September 6, 2019
While California exports decline, ag exports see gains
Exports overall for California manufactured and non-manufactured goods dropped by 3.4% compared to the previous July, according to the latest analysis by Beacon Economics. Yet shipments of non-manufactured goods (chiefly agricultural products and raw materials) rose by 8.4%, to $3 billion. Exports of food and kindred products inched up by 4.0% to $2.35 billion from $2.26 billion
The state’s overall exports to China declined by 6.3%, falling to $4.03 billion. East Asia as a whole saw a decline of 4.6%, while the European Union ticked up by 6.5%.
“It must be increasingly frustrating for California exporters who have the capacity to sell more of their merchandise abroad but are inhibited from doing so,” said economist Robert Kleinhenz, in the Beacon report.
Image: Beacon Economics
Facts on California’s water management
The Public Policy Institute of California released updated reports on water infrastructure and management in the state. Some key facts to remember, according to the institute:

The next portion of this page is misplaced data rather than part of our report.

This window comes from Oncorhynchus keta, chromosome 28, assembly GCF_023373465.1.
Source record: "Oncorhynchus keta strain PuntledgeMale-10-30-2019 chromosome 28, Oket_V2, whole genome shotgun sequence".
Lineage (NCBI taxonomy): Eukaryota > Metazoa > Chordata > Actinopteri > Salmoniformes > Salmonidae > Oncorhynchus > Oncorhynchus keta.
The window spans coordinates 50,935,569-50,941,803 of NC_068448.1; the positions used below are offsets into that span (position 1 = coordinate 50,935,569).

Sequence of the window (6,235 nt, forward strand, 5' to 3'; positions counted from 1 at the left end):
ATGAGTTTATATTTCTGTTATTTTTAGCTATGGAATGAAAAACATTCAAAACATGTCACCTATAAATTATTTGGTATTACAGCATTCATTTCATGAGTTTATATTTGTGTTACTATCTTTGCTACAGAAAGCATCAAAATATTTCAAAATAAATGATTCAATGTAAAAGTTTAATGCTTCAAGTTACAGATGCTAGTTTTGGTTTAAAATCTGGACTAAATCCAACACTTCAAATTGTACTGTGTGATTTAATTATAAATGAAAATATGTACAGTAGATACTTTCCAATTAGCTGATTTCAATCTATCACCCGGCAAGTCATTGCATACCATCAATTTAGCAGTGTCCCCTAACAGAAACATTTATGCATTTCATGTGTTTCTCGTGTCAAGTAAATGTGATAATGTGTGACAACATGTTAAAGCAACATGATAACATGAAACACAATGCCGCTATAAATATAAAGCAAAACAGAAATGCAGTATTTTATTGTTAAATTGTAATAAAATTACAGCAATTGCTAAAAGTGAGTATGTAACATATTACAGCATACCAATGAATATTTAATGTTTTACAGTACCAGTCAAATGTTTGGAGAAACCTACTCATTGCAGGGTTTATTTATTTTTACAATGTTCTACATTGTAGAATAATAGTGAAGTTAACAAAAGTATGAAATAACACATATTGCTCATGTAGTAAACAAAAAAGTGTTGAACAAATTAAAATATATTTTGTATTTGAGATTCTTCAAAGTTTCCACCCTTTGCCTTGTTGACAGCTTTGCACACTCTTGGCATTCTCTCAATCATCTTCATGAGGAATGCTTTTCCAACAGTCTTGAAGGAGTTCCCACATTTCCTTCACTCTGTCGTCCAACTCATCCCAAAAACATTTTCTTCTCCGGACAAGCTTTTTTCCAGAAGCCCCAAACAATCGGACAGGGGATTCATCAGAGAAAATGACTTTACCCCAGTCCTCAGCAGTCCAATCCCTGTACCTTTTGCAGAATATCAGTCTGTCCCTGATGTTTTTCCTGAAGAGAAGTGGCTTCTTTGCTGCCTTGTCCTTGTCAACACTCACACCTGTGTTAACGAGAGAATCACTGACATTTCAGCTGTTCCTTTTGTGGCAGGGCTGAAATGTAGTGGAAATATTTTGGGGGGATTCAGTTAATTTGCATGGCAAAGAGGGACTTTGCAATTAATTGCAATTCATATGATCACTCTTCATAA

Two-thirds of California’s dams are at least 50 years old. More than 90 need major upgrades.
Groundwater recharge has potential. But agencies must provide better incentives and water accounting. The state should give water managers and growers guidelines for on-farm recharge practices that protect water quality.
Upgrading water conveyance infrastructure is essential for increasing groundwater storage.
Building Sites and Temperance Flat reservoirs, while expanding Pacheco and Los Vaqueros and raising Shasta Dam would boost California’s storage by about 9%. But annual deliveries would increase by only about 1% of annual water use statewide.
Water users would pay for the bulk of those investments. Water and sewer bills and local taxes account for about 85% of the more than $30 billion spent annually on the state’s water management, according to PPIC.